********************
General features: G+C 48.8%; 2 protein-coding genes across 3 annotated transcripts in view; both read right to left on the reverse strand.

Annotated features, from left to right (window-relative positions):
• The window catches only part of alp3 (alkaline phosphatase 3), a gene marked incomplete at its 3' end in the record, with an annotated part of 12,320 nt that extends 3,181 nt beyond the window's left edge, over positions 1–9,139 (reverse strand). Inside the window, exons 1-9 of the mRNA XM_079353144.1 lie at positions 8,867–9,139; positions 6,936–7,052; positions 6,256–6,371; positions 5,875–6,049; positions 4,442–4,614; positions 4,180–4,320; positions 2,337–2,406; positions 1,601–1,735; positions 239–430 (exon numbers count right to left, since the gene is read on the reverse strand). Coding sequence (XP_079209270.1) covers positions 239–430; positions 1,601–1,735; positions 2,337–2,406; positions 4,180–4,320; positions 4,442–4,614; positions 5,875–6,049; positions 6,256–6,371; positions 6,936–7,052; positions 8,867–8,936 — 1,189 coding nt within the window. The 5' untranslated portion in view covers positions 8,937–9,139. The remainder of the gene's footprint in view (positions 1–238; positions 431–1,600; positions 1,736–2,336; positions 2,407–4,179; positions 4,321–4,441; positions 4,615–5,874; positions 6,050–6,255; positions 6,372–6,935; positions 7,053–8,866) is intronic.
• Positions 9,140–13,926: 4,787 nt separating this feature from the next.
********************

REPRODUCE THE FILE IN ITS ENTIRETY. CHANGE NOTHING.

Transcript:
General features: G+C 48.8%; 2 protein-coding genes across 3 annotated transcripts in view; both read right to left on the reverse strand.

Annotated features, from left to right (window-relative positions):
• The window catches only part of alp3 (alkaline phosphatase 3), a gene marked incomplete at its 3' end in the record, with an annotated part of 12,320 nt that extends 3,181 nt beyond the window's left edge, over positions 1–9,139 (reverse strand). Inside the window, exons 1-9 of the mRNA XM_079353144.1 lie at positions 8,867–9,139; positions 6,936–7,052; positions 6,256–6,371; positions 5,875–6,049; positions 4,442–4,614; positions 4,180–4,320; positions 2,337–2,406; positions 1,601–1,735; positions 239–430 (exon numbers count right to left, since the gene is read on the reverse strand). Coding sequence (XP_079209270.1) covers positions 239–430; positions 1,601–1,735; positions 2,337–2,406; positions 4,180–4,320; positions 4,442–4,614; positions 5,875–6,049; positions 6,256–6,371; positions 6,936–7,052; positions 8,867–8,936 — 1,189 coding nt within the window. The 5' untranslated portion in view covers positions 8,937–9,139. The remainder of the gene's footprint in view (positions 1–238; positions 431–1,600; positions 1,736–2,336; positions 2,407–4,179; positions 4,321–4,441; positions 4,615–5,874; positions 6,050–6,255; positions 6,372–6,935; positions 7,053–8,866) is intronic.
• Positions 9,140–13,926: 4,787 nt separating this feature from the next.